|From the Sudan
September 26, 2012 (KHARTOUM) - Is there a Revolution on the horizon in Sudan? On the evening of June 16th 2012, the voices of a small group of female students from Khartoum University’s Barracks dorms broke out in unison, chanting against the ruling National Congress Party (NCP); setting off a chain of events .....
A significant number of new actors have joined the political movement further broadening the base from being exclusively just activists and traditional groups.
The recent protests attracted the attention of the world’s media and the sympathy of international civil society – and this has helped in highlighting the democratic movements in Sudan and prompted analysts to rethink their approach regarding the political situation in the country.
A new generation of leaders has emerged as a result of the protest movement at both the national and regional levels. This can be viewed as nothing less than a positive step for the future of Sudan’s political scene.
Awareness and the need to ’rebuild’ unions was another positive step; as a result, activists went on to form new, more active professional unions and syndicates covering doctors, lawyers, teachers and journalists....
The protests only served to further emphasize and bring about divisions and rifts within the ruling regime and the system it has put in place. Voices within the government and party began to question whether it’s possible to retain complete power in the near future and already exit plans and steps are being made.
Why is Sudan Not There Yet?
Lack of Leadership: In all its years of rule, the NCP has systematically and efficiently worked on demolishing the political and trade unions which in the past were the heart and base of Sudanese political activism; and had a leading and well respected position in the streets of Sudan in regards to it answering the people’s demands and interests. As such there is a vacuum of leadership and an inability to bridge this gap.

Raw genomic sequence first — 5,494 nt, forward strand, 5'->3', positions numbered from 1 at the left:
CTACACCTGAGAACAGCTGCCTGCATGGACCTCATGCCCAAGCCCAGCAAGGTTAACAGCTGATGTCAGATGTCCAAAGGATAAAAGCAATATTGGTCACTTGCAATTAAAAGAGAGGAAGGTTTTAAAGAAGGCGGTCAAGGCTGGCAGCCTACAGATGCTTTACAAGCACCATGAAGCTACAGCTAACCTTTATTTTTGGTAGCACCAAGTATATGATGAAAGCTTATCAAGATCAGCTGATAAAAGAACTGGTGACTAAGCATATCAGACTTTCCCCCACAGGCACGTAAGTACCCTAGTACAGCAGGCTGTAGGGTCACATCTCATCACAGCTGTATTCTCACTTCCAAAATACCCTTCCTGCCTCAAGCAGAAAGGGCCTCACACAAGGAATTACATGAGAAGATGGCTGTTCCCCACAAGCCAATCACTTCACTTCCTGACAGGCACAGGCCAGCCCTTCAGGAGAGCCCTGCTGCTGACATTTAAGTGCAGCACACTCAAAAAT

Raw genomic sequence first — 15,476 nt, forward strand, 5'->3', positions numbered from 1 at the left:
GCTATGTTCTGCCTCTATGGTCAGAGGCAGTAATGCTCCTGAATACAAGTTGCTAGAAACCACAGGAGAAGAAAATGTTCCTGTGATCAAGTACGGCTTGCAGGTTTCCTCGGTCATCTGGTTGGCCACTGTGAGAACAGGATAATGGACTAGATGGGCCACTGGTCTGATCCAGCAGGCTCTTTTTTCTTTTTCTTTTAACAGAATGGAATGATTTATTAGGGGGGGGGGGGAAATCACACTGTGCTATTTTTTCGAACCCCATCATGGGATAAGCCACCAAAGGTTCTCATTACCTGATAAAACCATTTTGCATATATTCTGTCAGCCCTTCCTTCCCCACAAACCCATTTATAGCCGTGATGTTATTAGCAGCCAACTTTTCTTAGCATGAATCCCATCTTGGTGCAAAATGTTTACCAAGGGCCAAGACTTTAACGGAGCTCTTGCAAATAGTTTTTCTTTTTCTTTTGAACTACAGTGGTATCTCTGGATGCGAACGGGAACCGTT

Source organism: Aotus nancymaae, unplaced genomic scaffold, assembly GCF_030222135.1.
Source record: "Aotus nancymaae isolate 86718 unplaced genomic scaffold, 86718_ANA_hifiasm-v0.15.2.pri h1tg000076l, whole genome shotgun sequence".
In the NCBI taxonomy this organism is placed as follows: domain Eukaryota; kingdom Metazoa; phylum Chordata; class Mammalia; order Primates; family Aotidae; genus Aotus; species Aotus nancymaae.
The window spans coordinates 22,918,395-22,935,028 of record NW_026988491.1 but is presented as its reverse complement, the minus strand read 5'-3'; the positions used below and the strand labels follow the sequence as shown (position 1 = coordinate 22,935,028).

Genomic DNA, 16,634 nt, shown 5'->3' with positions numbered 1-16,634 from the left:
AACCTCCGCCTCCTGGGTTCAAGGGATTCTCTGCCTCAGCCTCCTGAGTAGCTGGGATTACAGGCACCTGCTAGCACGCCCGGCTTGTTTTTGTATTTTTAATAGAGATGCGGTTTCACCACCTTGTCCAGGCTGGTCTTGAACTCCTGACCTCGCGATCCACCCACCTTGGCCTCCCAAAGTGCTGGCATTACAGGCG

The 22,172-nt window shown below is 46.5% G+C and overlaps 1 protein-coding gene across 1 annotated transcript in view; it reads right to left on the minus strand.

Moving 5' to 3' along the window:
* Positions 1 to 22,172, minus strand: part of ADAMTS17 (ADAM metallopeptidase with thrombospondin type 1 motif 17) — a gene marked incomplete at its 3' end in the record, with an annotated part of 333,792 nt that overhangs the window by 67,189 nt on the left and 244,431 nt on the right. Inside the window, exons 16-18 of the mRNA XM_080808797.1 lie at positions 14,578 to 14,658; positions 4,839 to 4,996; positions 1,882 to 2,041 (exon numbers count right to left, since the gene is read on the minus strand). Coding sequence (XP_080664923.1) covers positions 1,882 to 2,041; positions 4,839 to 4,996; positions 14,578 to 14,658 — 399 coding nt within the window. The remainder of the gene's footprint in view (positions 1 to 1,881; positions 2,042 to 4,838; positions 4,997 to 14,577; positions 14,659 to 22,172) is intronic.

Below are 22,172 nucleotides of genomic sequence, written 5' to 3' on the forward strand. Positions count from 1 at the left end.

1. At the political level, with a lot of the opposition parties being based abroad has led to a ’break down’ between their leadership and the parties’ support base.....
2. The politicization of the mandatory civil service has also played a big part in dismantling state institutions that brought together professionals from various sectors resulting in the breaking of links of association between them.
3. The new demographic in the country is a factor as the doubling of the urban population in relation to the rural rising from 20% in 1989 to more than 40% in 2011. This drastic change has caused the rural areas to be void of traditional leaders and cities populated with people who have no social or cultural links, therefore a limited sense of camaraderie and kinship ties....
A Successful Social Movement = The coordination of a variety of membership organizations that effect a fundamental paradigm shift.....
To be strategic, an action needs to be designed to answer, at least, the following questions:
1. Will it dramatize the injustice you want to change?
2. Is it designed to gain the sympathy of a wider audience (and do you have a variety of tasks ready to assign for the expected number of recruits who will want to join when they see or hear about your action?)
3. Is your action part of a larger, long-range plan?
While the four major organizations - NAACP, CORE, SCLC, and SNCC - formed the basic infrastructure of the movement, they were supported by a variety of other important membership organizations both national and local in scope -- religious, labor, lawyers, doctors, civil rights and so forth...too many to name here.
Kennedy’s election in 1960 and his public commitment to spreading “Freedom” throughout the world made the Federal government extremely vulnerable to direct action like Sit Ins and Freedom Rides that exposed the government’s hypocrisy to the world.
.Examples of a few of the thousands of local leaders that were the backbone of the movement:
The NAACP had local offices mostly in the North until the 1930s when James Weldon Johnson created his Southern Empire -- local NAACP chapters in the South.
KEY COMPONENTS OF SUCCESSFUL SOCIAL MOVEMENTS
"For me, the most important lesson [of the Freedom Movement] is that by respecting the fact that fellow activists could passionately disagree over strategy and tactics—yet remain allies—they strengthened SNCC and the Movement as a whole." From Bruce Hartford's article in the current issue of Urban Habitat.
View Kathy Emery, PhD's profile